As CBDB modulates their way through a varied first set I would have to describe the overall vibe in the air as “intense joy”. A powerful So It Goes pulls the set together, promising that there will be no respite for rusty legs or dusty dancing shoes here. Kris Gottlieb is transcendent on lead guitar wrapping the audience’s breath around his guitar strings and twisting it to and fro before tossing it across the stage to Glenn Dillard, a game of keepaway that ends with Dillard blowing it back into the audience’s chest, now dripping with tone and volume, directly through their ear-holes.
When the band takes a set break a few songs later I think the audience may need it more than they do. More than a few of those at tables immediately take a seat, a swig of beer and light a cig. The FDA began the process of banning menthol cigarettes today and Alabama seems to be trying to smoke every single one they can before the cut-off.
I head back into the green room to feel the temperature and Blake Gallant introduces me to Davis Little of Little Raine Band. He is going to be sitting in on a couple of tunes later in the show and we hit it off immediately. We chat about Backup Planet and CBDB and the odd universal convergence of those two bands. We reminisce about the old tours with those bands co-headlining, a tour that ended up happening in bars but should have been performed in stadiums.
We are giddy to see BP reunite in the studio in May for Blake’s solo project, a project that coincidentally I’ll be contributing some spoken word on.
I guess the feeling I have, the handle, the angle, whatever you want to call it, is that for all of our lives the world has just kept on turning. Bands have come together and broken up, friends have been made and lost, egos have grown and been crushed, but through it all the world just kept on turning. Until last year. Covid has been an experience that no one – musician, journalist, photographer, producer, engineer or music fan could have been fully prepared for – and so despite the release of new music, without the live center-point to bring it all together, it has felt like the world just stopped.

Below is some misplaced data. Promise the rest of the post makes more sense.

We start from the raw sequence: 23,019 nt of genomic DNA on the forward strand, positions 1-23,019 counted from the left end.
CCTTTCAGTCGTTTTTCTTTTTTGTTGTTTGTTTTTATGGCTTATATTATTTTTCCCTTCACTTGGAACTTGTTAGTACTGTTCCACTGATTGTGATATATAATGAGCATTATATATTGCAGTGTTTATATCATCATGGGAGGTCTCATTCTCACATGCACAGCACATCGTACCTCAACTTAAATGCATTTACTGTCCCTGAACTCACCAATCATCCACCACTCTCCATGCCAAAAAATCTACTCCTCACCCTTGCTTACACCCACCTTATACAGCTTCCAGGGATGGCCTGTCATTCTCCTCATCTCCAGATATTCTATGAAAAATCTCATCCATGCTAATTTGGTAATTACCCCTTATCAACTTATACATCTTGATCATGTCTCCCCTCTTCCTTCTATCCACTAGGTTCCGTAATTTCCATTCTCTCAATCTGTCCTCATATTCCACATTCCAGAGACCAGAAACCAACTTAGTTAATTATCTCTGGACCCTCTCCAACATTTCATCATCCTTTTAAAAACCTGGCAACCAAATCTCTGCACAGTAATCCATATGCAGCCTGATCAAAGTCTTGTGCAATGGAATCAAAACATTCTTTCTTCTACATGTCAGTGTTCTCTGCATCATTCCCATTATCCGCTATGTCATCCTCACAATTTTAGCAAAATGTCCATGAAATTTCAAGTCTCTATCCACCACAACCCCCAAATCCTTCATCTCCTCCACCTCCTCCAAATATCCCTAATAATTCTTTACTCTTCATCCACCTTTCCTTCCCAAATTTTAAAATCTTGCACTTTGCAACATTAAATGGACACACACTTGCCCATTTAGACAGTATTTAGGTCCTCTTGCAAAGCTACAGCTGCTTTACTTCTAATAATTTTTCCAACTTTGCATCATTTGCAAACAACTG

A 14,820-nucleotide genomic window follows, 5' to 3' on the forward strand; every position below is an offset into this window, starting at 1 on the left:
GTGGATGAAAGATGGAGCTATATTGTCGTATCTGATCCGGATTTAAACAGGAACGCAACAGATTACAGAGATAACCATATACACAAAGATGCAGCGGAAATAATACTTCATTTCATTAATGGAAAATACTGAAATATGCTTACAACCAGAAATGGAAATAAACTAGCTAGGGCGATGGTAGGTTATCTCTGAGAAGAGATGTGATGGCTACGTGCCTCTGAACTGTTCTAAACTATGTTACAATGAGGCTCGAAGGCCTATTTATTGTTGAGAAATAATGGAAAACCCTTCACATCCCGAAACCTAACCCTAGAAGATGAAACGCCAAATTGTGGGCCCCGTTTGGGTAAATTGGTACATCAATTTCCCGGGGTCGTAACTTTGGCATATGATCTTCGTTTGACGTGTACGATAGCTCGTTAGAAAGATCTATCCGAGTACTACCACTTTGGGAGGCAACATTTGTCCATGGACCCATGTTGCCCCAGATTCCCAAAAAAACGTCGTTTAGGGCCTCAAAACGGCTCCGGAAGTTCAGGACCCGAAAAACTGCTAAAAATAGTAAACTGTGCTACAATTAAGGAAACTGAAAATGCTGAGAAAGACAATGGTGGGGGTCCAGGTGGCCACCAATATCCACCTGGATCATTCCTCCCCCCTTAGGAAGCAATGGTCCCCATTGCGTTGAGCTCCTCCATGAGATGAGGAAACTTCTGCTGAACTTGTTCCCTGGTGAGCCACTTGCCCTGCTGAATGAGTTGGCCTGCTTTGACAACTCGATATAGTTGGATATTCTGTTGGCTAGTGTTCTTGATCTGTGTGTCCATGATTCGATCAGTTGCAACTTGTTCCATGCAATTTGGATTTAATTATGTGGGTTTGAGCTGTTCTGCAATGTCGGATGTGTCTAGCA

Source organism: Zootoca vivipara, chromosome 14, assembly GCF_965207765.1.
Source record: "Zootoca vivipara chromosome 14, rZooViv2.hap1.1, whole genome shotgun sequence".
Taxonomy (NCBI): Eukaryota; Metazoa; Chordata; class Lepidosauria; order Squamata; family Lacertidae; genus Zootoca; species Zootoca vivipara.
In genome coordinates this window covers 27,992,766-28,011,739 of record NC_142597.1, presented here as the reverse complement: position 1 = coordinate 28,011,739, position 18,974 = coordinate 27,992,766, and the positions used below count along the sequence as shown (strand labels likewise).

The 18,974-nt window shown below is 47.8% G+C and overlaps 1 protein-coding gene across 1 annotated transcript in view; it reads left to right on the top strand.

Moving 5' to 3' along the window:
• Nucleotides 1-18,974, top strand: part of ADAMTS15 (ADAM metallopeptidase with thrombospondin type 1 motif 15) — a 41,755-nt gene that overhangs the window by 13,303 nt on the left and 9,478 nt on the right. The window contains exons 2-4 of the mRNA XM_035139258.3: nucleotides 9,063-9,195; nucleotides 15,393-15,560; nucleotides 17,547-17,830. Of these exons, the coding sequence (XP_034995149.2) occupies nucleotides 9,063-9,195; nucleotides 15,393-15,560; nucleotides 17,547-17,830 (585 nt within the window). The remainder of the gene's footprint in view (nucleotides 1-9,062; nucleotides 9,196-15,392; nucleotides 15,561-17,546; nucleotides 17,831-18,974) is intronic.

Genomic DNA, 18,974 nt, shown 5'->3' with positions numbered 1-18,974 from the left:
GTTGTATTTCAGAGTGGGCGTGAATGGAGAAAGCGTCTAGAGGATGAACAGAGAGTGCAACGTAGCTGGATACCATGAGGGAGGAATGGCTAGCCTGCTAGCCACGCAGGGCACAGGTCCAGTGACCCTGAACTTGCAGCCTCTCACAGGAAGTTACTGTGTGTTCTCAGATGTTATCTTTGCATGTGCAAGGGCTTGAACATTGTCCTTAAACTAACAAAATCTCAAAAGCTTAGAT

And for a bunch of people whose passion constantly has them on the go what could be more unnerving?
Who knows – it’s probably something really deep to think about if you have shit for brains and there isn’t a second set starting but I didn’t come here to relive the trauma of 2020. CBDB burns through a crowd-pleasing second set that includes Davis Little shredding along to Dude Looks Like a Lady and a tease with no satisfaction of Stuffed Avocados. The rain begins to fall and while some of the audience seek the shelter of the small trees near the bar it doesn’t seem to have any other effect on dampening anyone’s spirit.
When it’s all said and done, Set 2 in the books, raucous encore called for and fulfilled with an Electric Light Orchestra cover, I find myself in a much more crowded green room where pretty much everyone seems to be trying to process their emotions from the evening. My friend Marley is speaking to Blake and Cy Simonton.
“Did y’all see what you just did to those people out there? There were people crying in front of the stage.”
I turn my head to wipe my eyes. No point in calling attention to the fact that there are people crying in the green room too.